Many farm operators across the Upper Midwest are facing some crop loss in 2013, due to late and prevented planting this past spring, and now from very hot, dry weather late in the growing season in some areas. There will undoubtedly be large financial losses to some farm operators in many areas, as well as with associated businesses, and in local communities. The drop in corn prices and soybean prices, compared to recent years, will also lead to further financial loss for affected farm operators. The financial losses to corn and soybean producers in 2013 will be somewhat mitigated for farm operators that carry Federal Crop Insurance coverage.
A large percentage of the corn and soybean acres in Minnesota and Iowa carry revenue protection (RP) crop insurance policies, which protect against the combination of yield losses and price reductions during the growing season. A base revenue level is established on a farm unit using the historic average crop yield times the average crop price at the beginning of the crop insurance coverage period. For RP policies, the insurance coverage level purchased by farm operators is a percentage of that base revenue, ranging from 50% up to 85%, with most producers opting for 75% coverage or higher. The final crop revenue on the insured farm unit is the actual crop yield times the crop price at harvest time. If the actual crop revenue is lower than the guaranteed insurance coverage, a crop insurance indemnity payment is made for that crop on a specific farm unit.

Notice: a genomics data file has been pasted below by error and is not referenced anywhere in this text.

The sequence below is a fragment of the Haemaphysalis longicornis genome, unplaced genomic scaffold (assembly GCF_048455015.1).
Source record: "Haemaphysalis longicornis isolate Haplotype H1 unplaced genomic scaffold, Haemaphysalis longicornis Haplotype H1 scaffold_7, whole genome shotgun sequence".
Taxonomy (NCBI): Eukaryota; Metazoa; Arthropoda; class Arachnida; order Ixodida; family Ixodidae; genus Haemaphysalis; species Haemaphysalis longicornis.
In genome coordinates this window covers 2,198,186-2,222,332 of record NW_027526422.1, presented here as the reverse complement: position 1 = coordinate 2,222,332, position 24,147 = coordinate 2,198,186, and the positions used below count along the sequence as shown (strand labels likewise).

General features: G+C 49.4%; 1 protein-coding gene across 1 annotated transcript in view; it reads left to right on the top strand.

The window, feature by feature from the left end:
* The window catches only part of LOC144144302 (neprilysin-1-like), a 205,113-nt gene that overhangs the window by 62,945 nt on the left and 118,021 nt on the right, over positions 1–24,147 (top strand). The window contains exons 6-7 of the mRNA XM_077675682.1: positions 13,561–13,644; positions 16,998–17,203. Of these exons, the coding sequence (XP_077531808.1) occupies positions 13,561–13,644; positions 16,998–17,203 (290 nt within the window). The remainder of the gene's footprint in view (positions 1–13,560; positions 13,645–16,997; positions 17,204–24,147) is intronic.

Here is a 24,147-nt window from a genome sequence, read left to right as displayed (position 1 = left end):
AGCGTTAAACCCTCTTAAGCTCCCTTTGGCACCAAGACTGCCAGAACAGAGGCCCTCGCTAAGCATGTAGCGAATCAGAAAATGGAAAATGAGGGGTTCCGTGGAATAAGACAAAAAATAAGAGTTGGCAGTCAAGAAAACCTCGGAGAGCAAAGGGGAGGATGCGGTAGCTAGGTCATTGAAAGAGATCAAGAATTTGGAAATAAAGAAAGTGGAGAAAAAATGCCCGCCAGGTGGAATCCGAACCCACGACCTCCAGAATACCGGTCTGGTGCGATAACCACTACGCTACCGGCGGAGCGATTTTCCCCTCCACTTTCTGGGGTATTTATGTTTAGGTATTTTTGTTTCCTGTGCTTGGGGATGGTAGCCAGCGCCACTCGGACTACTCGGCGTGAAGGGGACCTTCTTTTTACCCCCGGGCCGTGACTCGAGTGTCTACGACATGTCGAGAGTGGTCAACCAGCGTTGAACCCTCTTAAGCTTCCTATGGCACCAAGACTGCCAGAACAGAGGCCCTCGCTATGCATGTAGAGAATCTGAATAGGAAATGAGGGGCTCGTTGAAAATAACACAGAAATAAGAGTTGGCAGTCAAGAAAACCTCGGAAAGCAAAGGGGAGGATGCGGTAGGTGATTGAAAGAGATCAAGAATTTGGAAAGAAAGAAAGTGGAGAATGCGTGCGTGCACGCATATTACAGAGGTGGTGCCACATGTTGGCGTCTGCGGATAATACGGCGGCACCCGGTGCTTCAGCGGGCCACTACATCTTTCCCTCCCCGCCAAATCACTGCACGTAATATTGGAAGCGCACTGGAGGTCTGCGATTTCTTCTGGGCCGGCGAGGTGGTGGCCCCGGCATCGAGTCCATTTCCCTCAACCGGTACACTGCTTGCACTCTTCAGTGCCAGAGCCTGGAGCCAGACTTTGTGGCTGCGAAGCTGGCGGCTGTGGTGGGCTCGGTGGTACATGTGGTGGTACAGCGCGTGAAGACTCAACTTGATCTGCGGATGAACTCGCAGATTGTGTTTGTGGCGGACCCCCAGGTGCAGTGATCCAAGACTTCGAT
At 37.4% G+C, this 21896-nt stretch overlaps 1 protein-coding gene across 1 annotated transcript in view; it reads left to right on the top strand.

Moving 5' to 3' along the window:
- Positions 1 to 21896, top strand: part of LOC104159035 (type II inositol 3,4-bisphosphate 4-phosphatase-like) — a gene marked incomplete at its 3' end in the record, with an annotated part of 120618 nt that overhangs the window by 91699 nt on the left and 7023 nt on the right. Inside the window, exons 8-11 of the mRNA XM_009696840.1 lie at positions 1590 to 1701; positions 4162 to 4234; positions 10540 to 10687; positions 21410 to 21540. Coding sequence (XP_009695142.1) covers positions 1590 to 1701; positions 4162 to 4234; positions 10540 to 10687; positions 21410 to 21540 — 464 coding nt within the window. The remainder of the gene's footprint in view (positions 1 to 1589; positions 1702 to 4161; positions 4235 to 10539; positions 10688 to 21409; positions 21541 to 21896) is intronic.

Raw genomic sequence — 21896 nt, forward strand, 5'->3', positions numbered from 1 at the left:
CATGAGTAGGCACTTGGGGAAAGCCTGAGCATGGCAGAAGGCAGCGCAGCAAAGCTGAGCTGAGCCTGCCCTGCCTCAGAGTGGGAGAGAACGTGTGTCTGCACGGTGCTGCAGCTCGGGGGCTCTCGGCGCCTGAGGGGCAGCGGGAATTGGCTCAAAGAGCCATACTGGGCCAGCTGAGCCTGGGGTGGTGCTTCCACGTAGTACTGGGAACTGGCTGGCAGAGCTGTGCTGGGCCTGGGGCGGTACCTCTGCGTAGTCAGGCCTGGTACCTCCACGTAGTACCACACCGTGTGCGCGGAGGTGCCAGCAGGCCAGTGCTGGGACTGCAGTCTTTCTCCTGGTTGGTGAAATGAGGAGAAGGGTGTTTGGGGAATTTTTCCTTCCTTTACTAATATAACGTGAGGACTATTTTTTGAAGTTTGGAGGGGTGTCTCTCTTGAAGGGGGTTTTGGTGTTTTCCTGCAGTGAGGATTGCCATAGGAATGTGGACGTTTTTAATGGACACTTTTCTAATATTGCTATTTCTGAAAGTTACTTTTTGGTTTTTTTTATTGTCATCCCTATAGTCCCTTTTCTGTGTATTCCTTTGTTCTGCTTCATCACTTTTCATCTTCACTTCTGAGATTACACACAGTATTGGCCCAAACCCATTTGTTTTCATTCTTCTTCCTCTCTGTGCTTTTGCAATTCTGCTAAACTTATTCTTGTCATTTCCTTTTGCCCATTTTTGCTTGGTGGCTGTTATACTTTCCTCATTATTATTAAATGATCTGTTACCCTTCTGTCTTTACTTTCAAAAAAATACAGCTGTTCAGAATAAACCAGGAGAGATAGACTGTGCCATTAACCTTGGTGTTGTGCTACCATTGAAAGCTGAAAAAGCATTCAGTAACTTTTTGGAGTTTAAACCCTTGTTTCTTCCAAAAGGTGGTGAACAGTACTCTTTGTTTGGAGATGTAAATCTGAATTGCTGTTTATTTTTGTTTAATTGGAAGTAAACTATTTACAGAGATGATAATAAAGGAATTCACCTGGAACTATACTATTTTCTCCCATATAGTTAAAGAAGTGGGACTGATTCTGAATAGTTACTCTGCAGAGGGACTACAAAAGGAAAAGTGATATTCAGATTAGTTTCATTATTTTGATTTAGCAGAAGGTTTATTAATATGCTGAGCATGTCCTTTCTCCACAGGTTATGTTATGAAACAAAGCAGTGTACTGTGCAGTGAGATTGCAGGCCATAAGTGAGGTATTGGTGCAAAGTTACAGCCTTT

The premiums paid by farm operators for crop insurance coverage are subsidized by the Federal Government, with an average subsidization rate of 62% of the total premium amount in 2011. The percentage of premium subsidy is higher at the lower coverage levels; however the premium subsidy per acre increases at higher insurance coverage levels. For example on corn in Minnesota in 2011, the percentage premium subsidy was 71% for a 60% RP insurance policy, 66% for a 75% RP policy and 49% for an 85% RP policy. The total premium subsidy averaged $32.02 per acre on a 60% RP policy, $38.30 per acre on a 75% RP policy and $41.00 on an 85% RP policy. The average insurance premiums paid by farmers in 2011 were $13.12 per acre for 60% coverage, $19.69 per acre for 75% coverage, and $42.75 per acre for 85% coverage.
As the new farm bill is being developed, some members of Congress, the Government Accountability Office (GAO), the Environmental Working Group (EWG) and other groups have called for changes and restrictions in crop insurance subsidy levels. One proposal calls for setting all crop insurance premium subsidy levels at 50%, as compared to the current average premium subsidy level of 62%. This would increase the farmer-paid average crop insurance premiums for most crops at all insurance coverage levels, except the 85% coverage level. The higher value of most crops in recent years has greatly increased the total federal expenditures for the crop insurance premium subsidy, which has increased from just over $2.0 billion in 2002 to $7.4 billion in 2011.